Editor’s note: This post is a Care2 favorite, back by popular demand. It was originally published on May 9, 2012. Enjoy!
It’s Teacher Appreciation Week in America. I appreciate many of my wonderful teachers, and I try to emulate their characteristics in my classroom. Chances are you, too, have had some wonderful teachers in your life. If you haven’t thanked a teacher recently, now is the time to do so.
What follows is my personal list of the top five reasons we should spend time this week thanking teachers for all they do. If you have teachers in your life who have done these things — and more — for you, remember to show them some appreciation this week.
1. Thank a teacher for investing themselves in their jobs.
Teaching is an intensely personal job. There is a reason teachers use the language when they do when they talk about their jobs: “my students,” “my kids,” “my school.” Taking ownership in the job is part of what makes it so difficult. When you see your students struggling, it can be akin to seeing your own children struggling. My freshman year of high school, my English teacher pulled me aside to ask me who the young man I was holding hands with in the hallway was, and he questioned me about him like my own father would. I’ll never forget that moment, because it showed me he cared about what happened to me outside of the classroom.
2. Thank a teacher for helping to cultivate students’ interests.
My junior high English teacher is the reason I am an English teacher myself. He recognized that I was an avid reader and read well above my grade level, and he handed me book after book after book to read on my own time. I thought it was so cool that he was trusting me with grown-up books. I remember reading “Fahrenheit 451″ by Ray Bradbury and thinking about what the world would be like without books, and that’s why I wanted to be a teacher. Not to share books with my students, necessarily, but to help students find their paths in life.
3. Thank a teacher for caring beyond the school year.
It’s no secret that teachers look forward to summer vacation as much as the students do, but the reality of saying goodbye to your students and hoping that they take what you have taught with them through life is difficult to face. On the last day of my freshman year of high school, one of my teachers came into the room, sat down and looked at us in silence for a second. Then, he sighed deeply and said, “I wish we had more time together. I wish I could tell you all everything I know about life. I wish we had more time.” At that moment, I knew he would miss us once we were gone, and that’s a powerful feeling for any student.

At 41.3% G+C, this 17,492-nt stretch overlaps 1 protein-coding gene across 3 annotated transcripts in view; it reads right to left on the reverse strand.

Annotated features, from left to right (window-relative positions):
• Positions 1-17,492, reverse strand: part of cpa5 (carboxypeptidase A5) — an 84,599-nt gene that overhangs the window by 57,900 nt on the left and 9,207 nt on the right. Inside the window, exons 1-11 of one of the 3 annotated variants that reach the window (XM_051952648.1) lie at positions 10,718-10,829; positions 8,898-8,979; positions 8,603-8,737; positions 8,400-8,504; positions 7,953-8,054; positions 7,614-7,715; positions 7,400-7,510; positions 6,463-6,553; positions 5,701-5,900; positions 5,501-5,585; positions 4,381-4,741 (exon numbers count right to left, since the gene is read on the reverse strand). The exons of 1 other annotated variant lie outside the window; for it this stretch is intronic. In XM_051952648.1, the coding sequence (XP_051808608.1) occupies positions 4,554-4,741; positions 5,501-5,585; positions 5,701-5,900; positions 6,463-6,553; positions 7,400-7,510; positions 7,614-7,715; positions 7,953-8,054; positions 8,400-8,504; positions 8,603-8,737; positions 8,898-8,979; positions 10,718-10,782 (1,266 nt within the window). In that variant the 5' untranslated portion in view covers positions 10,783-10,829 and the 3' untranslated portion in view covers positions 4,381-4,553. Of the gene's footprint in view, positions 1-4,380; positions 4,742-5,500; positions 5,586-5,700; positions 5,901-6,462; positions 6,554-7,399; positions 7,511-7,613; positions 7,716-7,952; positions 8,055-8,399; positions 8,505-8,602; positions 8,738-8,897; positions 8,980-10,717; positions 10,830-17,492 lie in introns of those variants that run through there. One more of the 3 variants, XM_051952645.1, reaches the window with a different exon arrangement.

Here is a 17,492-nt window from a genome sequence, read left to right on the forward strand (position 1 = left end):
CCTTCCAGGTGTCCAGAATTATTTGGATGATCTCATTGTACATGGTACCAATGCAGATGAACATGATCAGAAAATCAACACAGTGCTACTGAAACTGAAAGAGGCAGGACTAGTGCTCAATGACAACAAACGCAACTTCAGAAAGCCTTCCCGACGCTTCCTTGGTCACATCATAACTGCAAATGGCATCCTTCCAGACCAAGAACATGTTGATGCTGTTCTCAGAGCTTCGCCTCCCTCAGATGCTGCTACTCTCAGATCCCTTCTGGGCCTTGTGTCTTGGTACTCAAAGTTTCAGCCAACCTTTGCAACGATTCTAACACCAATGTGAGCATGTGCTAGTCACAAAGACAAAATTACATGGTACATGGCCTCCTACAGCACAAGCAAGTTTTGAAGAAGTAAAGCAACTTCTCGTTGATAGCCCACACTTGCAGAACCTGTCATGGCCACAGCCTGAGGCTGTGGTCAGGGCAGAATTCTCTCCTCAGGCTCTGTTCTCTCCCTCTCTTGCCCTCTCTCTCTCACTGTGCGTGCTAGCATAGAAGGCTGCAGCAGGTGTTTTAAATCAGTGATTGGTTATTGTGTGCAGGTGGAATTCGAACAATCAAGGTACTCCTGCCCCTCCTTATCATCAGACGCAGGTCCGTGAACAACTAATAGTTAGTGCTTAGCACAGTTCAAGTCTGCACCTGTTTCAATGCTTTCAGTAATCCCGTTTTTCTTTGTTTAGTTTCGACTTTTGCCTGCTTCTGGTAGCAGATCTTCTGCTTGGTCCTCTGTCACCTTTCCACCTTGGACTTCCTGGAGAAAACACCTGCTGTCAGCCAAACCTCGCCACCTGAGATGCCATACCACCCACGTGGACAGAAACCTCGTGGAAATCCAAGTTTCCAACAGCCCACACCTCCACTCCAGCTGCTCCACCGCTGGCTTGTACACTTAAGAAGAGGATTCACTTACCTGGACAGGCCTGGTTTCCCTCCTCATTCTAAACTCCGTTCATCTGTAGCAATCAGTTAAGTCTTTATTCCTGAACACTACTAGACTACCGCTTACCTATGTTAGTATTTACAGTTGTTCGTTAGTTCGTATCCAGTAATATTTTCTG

4. Thank a teacher for teaching outside of the school day.
Randy Pausch, of “The Last Lecture” fame, says in his speech that people always asked him how he got tenure a year early. He said, “Call me any Friday night in my office after 7:00 PM and I’ll tell you.” In my student years, I sent many an email and visited many a teacher after school, and they always responded promptly or welcomed me in their classrooms after hours with smiles on their faces. Teachers have families and lives outside of school, but their ability to provide extra help — and to be happy to do it — makes them special people. It’s not possible for teachers to leave their work at work, and having a teacher that is willing to offer help after class can mean the difference between a student’s success or failure.
5. Thank a teacher for listening more than speaking.
When we think of teachers, we often think of lecturers who bore students to death with endless facts and notes. Some of my best teachers worked toward discussions in class where they never said a word. Sure, they would add information or redirect a conversation if they had to, but they let us talk and they listened. Having a teacher privilege what you have to say can be incredibly empowering. It teaches you that you have a voice, and that is one of the most important lessons of all.
Photo Credit: Editor B